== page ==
In comparison with the other judges mentioned in the book of Judges, who were all men and mostly flawed, there is not one negative word said about Deborah. Yet complementarians continue to assert that leadership and spiritual authority is for men only. Rather than seeing Deborah as a scriptural precedent for women in leadership ministry, they dismiss Deborah as an anomaly. This stance of the complementarians is myopic and unjust. Deborah was an outstanding and respected female leader blessed by God.

Other Old Testament Women

The Wise Woman of Abel Beth Maacah: This woman was a person of influence, possibly even the leader of the fortified town of Abel Beth Maacah in Israel. As a civil leader in Israel, like Deborah, she would also have had a degree of spiritual authority. Through her wise use of authority and peaceful persuasion, she rescued her town from being destroyed by Joab, the commander of King David’s army.[4] (See 2 Sam. 20:14ff esp v22).

Joab and David had no problem with heeding the good advice of women. Joab knew that David listened to women,[5] so when he was unsuccessful in persuading David about a certain cause of action he asked the Wise Woman of Tekoa to help him (2 Sam. 14ff). The Wise Woman of Tekoa and the Wise Woman of Abel Beth Maacah are not the same person. “Wise Woman” may be a leadership title and not just a descriptor. Wise women may have functioned as living repositories of wisdom and lore passed on orally.

King Lemuel’s Mother: Proverbs 31:1-9 contains the words of an oracle (prophecy) of King Lemuel’s mother. This woman taught her son—a grown man and a king—this oracle. Her inspired words have been recorded in Scripture for other kings to learn from. [More on King Lemuel’s mother here.]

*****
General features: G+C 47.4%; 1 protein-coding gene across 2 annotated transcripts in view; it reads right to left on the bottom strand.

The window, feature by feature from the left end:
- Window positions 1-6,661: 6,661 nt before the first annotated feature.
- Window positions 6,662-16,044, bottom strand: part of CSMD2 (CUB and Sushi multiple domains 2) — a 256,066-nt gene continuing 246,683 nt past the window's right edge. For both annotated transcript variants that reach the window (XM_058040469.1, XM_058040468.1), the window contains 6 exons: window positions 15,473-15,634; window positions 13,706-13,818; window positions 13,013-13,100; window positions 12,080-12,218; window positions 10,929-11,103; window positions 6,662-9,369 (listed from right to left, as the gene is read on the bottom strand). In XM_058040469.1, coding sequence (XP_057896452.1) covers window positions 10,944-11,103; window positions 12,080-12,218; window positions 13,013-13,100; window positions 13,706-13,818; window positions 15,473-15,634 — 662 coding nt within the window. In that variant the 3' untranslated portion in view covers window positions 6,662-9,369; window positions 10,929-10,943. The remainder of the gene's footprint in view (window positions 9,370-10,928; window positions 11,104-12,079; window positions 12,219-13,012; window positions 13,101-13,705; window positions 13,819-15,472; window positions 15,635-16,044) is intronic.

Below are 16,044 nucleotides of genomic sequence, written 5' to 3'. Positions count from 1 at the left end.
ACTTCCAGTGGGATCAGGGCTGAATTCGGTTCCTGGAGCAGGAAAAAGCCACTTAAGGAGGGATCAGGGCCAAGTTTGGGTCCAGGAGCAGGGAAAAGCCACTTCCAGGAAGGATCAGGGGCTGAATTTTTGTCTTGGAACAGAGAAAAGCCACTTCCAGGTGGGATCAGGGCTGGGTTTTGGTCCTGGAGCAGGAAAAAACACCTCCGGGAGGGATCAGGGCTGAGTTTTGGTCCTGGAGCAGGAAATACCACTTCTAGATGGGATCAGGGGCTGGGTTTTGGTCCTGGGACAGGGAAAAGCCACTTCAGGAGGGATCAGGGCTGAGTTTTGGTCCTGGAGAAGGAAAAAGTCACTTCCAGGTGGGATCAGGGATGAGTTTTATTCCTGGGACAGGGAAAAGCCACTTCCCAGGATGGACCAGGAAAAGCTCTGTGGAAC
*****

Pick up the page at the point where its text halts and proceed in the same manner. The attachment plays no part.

Huldah: When Josiah, King of Judah, wanted to learn more about how to worship God, he sent a delegation of his top men to “inquire of the LORD”. And they went to a woman, to the prophetess Huldah (2 Chron. 34:19-33).

Linda L. Belleville (2004:113) writes:

The size and prestige of the embassy that sought her counsel indicates something about not only the seriousness of the situation but also Huldah’s professional stature: the High Priest (Hilkiah), the father of the future governor (Ahikam), the son of a prophet (Achbor), the secretary of state (Shaphan) and the king’s officer (Asaiah). Huldah’s counsel was immediately heeded, and sweeping religious reforms resulted (2 Kings 22:8-20; 23:1-25).

[More about Huldah here.]

The Wailing Women: During the dark days of Judah’s apostasy, when deception was rife (Jer. 9:4-6), the only people who listened to God and the prophet Jeremiah were some women. God gave the skilled wailing women a message and he authorised them to proclaim this message in his name. (See Jer. 9:17-22.) [More on Wailing Women here.]

A Shunamite woman came up with the inspired idea of building a small room to accommodate the prophet Elisha. Her perception, initiative and generosity brought great blessing to her, to her husband and to her son. When reading her story in 2 Kings 4:8-37, we can see that this woman had spiritual insight and fortitude. The Shunamite woman, and not her husband (2 Kings 4:23a), displayed and used authority for the benefit of her family.

Hannah is the main protagonist in the narrative of 1 Samuel chapter 1 where she prays for a child, vows to give that child back to God to be employed in Tabernacle service, and then fulfills her vow. Hannah’s husband, Elkanah, is portrayed as loving and supportive. Elkanah trusted in his wife’s decisions and actions, and complied with them. Apart from 1 Samuel 1:19b, it appears that Elkanah did not mediate or intervene in the situation at all. Furthermore, Hannah’s prayer in 1 Samuel 2:1-10 is part of Holy Scripture, and has the authority of Scripture.


Mary the Mother of Jesus (Luke 1:26-38)

Most Bible scholars believe that Mary was a young teenager when she was visited by the angel Gabriel. Despite her age and her gender, God sent the angel directly to Mary with the message that she had been chosen for the wonderful role of being the mother of the Messiah. Mary would have been under the protection of a guardian, who was very likely male, and she was betrothed to a man named Joseph, yet the angel Gabriel took God’s word directly to this teenage girl.[6]

If the complementarian concept of male authority is valid, one would assume that Gabriel would have visited the patriarch of Mary’s family with the news, especially considering the ramifications of the remarkable, and potentially scandalous, situation Mary would soon find herself in.